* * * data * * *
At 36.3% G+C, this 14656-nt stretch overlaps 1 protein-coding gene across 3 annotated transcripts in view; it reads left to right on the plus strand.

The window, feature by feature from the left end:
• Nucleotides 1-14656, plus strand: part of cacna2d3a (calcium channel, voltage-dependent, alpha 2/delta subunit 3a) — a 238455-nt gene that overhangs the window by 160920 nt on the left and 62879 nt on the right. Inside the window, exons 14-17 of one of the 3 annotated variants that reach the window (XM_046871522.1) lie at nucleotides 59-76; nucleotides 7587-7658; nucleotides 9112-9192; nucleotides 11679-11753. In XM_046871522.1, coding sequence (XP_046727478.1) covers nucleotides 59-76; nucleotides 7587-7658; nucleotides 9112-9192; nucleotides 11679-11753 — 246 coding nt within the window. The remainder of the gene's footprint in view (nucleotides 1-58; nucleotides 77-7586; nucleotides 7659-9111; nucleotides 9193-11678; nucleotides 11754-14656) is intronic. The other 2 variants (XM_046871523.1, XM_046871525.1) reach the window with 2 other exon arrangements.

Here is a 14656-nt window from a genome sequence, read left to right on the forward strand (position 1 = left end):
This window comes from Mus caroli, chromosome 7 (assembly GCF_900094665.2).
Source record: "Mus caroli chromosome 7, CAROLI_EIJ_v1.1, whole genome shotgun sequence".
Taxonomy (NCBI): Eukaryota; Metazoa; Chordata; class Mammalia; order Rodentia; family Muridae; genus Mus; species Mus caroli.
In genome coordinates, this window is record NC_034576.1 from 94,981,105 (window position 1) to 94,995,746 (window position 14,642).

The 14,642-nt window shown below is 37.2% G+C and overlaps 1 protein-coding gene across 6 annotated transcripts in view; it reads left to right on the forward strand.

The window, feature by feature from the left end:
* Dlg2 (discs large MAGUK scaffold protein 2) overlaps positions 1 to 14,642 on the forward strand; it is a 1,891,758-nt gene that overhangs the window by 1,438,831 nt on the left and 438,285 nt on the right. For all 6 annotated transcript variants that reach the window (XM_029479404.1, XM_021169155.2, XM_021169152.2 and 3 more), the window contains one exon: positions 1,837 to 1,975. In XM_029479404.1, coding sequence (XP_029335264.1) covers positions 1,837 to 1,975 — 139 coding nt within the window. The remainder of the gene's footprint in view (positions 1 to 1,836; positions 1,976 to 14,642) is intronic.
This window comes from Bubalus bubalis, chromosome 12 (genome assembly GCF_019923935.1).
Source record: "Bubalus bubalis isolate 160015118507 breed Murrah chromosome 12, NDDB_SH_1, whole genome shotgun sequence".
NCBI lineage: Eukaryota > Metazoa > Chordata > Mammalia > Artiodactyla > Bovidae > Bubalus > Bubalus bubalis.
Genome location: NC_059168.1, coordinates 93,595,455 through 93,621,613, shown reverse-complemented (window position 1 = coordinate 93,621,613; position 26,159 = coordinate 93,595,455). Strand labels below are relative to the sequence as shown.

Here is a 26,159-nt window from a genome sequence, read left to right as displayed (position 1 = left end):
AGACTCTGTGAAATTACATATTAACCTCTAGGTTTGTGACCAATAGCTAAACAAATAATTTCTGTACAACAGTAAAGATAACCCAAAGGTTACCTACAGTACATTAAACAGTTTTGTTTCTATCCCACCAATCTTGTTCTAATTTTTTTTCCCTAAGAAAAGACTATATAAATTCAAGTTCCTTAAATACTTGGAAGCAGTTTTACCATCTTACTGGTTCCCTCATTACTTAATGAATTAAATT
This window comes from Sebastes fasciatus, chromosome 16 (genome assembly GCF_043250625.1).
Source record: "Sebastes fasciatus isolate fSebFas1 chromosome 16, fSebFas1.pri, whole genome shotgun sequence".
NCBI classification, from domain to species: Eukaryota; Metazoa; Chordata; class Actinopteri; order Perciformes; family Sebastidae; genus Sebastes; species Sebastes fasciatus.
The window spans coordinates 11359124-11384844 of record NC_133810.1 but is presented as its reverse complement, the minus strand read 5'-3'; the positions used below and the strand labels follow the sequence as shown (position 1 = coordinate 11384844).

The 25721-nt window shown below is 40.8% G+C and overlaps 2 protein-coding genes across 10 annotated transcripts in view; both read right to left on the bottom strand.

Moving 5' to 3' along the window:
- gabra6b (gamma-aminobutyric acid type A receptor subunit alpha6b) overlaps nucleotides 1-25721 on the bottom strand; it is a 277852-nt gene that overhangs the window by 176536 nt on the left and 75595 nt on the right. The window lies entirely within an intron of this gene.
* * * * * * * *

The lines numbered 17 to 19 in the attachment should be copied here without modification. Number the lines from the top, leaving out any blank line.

AGACTCTGTGAAATTACATATTAACCTCTAGGTTTGTGACCAATAGCTAAACAAATAATTTCTGTACAACAGTAAAGATAACCCAAAGGTTACCTACAGTACATTAAACAGTTTTGTTTCTATCCCACCAATCTTGTTCTAATTTTTTTTCCCTAAGAAAAGACTATATAAATTCAAGTTCCTTAAATACTTGGAAGCAGTTTTACCATCTTACTGGTTCCCTCATTACTTAATGAATTAAATT
This window comes from Sebastes fasciatus, chromosome 16 (genome assembly GCF_043250625.1).
Source record: "Sebastes fasciatus isolate fSebFas1 chromosome 16, fSebFas1.pri, whole genome shotgun sequence".